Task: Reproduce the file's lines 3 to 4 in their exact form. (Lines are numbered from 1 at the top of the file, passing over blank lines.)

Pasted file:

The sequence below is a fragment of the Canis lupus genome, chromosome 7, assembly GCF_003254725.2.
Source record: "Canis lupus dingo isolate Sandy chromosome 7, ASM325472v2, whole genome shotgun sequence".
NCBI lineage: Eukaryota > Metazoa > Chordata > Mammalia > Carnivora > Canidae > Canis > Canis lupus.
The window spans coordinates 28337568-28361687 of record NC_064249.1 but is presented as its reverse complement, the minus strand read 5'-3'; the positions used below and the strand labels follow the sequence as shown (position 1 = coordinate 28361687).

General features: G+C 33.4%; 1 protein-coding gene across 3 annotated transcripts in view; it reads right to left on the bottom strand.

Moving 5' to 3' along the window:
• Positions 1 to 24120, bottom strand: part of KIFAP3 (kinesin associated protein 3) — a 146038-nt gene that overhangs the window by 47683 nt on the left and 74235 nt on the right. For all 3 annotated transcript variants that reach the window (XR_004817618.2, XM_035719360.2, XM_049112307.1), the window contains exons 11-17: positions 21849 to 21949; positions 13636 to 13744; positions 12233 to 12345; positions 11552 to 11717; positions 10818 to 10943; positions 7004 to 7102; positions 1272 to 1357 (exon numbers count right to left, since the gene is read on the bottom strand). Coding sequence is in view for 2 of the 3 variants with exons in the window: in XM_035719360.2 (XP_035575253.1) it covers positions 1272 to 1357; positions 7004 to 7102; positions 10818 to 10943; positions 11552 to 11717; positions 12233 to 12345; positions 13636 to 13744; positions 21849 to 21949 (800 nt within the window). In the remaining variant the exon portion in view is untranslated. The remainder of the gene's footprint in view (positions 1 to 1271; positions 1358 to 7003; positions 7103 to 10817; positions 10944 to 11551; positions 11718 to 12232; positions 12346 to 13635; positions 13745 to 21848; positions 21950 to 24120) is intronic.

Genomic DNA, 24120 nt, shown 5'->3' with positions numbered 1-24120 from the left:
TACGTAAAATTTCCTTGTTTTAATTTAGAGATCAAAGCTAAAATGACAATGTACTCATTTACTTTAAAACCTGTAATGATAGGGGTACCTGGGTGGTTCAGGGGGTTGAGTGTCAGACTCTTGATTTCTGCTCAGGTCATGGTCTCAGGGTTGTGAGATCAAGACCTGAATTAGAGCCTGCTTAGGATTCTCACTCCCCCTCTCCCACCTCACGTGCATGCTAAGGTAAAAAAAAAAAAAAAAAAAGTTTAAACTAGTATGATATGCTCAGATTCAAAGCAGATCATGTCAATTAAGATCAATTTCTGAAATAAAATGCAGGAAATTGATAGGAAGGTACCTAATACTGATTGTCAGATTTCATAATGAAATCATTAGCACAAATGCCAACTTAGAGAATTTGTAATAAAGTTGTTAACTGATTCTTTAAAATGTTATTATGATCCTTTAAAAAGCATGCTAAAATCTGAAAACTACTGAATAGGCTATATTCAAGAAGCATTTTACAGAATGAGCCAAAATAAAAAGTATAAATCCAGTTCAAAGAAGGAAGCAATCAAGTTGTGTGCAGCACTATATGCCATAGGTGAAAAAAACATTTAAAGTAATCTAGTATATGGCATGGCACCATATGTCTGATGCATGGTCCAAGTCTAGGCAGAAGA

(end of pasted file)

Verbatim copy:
NCBI lineage: Eukaryota > Metazoa > Chordata > Mammalia > Carnivora > Canidae > Canis > Canis lupus.
The window spans coordinates 28337568-28361687 of record NC_064249.1 but is presented as its reverse complement, the minus strand read 5'-3'; the positions used below and the strand labels follow the sequence as shown (position 1 = coordinate 28361687).